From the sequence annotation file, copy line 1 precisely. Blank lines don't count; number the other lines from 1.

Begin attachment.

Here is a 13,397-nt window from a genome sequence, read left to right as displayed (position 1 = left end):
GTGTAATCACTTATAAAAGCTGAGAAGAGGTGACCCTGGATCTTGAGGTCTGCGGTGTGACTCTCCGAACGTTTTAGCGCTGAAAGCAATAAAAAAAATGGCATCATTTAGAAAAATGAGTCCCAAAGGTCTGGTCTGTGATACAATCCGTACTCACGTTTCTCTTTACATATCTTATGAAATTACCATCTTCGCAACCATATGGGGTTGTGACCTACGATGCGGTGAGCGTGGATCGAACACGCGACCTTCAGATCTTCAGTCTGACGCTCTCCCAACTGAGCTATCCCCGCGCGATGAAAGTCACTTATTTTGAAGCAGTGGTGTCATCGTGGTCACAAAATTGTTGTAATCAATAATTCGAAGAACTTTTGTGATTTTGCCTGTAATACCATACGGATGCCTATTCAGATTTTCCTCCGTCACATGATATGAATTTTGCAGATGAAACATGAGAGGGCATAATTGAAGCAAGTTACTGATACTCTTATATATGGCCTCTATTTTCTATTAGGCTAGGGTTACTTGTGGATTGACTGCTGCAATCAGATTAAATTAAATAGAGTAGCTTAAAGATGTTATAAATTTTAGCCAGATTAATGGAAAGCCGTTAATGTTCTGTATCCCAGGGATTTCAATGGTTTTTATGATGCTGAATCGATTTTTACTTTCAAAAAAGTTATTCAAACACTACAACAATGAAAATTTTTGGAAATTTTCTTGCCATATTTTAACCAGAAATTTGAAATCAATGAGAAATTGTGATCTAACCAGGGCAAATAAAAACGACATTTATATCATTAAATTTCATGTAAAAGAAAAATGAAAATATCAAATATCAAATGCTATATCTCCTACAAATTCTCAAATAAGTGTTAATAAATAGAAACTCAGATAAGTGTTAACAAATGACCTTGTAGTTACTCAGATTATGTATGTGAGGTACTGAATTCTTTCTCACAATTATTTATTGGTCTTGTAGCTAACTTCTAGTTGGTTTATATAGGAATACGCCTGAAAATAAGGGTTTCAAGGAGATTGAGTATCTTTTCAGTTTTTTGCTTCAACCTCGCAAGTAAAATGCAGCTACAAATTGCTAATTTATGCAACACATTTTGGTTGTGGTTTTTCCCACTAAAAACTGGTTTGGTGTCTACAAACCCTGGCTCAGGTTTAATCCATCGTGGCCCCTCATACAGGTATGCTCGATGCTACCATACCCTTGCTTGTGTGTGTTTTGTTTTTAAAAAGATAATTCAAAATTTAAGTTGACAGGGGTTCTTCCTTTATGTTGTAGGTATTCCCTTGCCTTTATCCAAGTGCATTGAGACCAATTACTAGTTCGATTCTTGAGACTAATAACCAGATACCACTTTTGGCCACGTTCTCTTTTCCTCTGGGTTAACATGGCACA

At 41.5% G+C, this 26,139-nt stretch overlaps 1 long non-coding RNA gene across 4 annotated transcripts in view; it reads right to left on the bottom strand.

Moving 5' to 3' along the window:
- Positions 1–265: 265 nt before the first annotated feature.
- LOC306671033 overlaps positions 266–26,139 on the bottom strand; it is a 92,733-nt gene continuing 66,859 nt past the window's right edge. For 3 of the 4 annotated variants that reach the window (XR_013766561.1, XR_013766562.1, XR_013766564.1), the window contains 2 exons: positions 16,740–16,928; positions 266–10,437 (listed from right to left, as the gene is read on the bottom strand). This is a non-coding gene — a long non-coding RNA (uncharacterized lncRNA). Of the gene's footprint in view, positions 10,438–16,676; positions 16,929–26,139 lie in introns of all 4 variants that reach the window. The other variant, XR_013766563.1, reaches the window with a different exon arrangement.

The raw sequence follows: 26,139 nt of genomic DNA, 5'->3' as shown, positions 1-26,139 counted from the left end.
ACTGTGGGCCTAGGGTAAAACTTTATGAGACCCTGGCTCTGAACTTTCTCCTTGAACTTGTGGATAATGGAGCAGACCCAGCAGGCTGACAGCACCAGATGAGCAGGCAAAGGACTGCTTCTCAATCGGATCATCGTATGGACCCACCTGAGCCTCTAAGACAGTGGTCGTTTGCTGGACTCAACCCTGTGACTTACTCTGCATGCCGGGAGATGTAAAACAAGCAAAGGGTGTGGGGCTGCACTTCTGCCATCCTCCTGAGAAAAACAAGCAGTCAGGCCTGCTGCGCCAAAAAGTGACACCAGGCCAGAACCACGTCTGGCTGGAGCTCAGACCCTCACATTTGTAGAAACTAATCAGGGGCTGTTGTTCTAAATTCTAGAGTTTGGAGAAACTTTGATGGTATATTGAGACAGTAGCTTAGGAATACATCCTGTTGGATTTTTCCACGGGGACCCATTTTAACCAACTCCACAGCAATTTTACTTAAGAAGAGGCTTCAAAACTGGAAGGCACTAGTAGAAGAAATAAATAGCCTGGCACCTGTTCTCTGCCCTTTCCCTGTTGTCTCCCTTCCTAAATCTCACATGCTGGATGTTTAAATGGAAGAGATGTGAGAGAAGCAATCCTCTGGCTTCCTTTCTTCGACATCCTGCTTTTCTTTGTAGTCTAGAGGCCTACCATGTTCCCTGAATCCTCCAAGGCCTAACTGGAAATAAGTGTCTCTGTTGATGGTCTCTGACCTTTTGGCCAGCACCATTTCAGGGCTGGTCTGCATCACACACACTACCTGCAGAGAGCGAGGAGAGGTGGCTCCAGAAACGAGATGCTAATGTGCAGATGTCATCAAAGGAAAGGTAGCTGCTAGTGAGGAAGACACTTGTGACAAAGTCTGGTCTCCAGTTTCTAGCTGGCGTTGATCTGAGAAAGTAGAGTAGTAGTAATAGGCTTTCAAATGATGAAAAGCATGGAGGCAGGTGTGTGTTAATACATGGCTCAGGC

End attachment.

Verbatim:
Here is a 13,397-nt window from a genome sequence, read left to right as displayed (position 1 = left end):